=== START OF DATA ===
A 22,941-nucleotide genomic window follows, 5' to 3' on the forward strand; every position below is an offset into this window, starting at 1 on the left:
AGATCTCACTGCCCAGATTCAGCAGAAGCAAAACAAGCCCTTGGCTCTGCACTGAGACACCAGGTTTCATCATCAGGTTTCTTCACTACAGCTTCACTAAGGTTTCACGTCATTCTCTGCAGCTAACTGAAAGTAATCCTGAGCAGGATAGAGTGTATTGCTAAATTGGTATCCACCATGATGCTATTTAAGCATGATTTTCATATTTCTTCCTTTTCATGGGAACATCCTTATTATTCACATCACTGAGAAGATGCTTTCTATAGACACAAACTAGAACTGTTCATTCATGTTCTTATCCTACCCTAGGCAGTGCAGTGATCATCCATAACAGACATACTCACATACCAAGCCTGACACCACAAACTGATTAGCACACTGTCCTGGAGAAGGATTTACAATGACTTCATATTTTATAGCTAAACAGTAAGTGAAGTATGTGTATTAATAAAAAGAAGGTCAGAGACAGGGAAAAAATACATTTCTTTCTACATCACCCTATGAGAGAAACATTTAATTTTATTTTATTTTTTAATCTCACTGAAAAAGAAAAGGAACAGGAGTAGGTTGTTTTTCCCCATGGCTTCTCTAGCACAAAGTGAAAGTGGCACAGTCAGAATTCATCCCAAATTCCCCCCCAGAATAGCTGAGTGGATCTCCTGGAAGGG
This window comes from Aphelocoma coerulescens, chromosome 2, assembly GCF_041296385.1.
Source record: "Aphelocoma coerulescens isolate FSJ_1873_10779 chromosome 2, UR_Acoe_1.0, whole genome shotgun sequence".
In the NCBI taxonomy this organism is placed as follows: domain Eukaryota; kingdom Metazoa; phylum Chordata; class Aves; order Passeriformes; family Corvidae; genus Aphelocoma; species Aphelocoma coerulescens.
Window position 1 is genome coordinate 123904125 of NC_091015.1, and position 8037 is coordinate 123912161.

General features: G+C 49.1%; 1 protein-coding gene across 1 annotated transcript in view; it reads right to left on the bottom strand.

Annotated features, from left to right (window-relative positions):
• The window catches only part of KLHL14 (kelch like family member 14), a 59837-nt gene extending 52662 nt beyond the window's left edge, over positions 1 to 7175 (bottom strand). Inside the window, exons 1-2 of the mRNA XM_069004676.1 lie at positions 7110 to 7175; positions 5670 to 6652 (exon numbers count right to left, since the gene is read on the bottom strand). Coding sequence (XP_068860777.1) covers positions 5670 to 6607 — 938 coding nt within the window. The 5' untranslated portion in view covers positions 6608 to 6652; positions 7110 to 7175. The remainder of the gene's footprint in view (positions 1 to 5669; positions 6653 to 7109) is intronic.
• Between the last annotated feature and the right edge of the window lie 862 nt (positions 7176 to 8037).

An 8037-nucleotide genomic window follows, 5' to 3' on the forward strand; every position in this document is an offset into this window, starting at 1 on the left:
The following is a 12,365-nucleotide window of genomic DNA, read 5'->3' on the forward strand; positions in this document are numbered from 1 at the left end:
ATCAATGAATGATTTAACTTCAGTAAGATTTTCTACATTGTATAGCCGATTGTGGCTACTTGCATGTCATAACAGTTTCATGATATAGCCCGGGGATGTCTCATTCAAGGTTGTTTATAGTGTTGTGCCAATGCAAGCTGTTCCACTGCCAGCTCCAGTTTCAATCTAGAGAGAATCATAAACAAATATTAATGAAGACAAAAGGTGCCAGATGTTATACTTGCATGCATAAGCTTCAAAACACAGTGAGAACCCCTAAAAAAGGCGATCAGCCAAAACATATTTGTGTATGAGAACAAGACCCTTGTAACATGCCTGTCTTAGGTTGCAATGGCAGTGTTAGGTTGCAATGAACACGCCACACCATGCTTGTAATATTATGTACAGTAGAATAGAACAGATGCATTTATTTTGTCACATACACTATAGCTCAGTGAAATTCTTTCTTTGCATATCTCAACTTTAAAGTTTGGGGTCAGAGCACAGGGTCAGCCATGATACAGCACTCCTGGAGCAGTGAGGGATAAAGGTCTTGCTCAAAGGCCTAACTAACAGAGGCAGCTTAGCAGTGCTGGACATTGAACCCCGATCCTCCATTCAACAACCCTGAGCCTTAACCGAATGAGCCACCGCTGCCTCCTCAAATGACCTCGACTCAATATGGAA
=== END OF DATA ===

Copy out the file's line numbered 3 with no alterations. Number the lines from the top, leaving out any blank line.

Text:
This window comes from Aphelocoma coerulescens, chromosome 2, assembly GCF_041296385.1.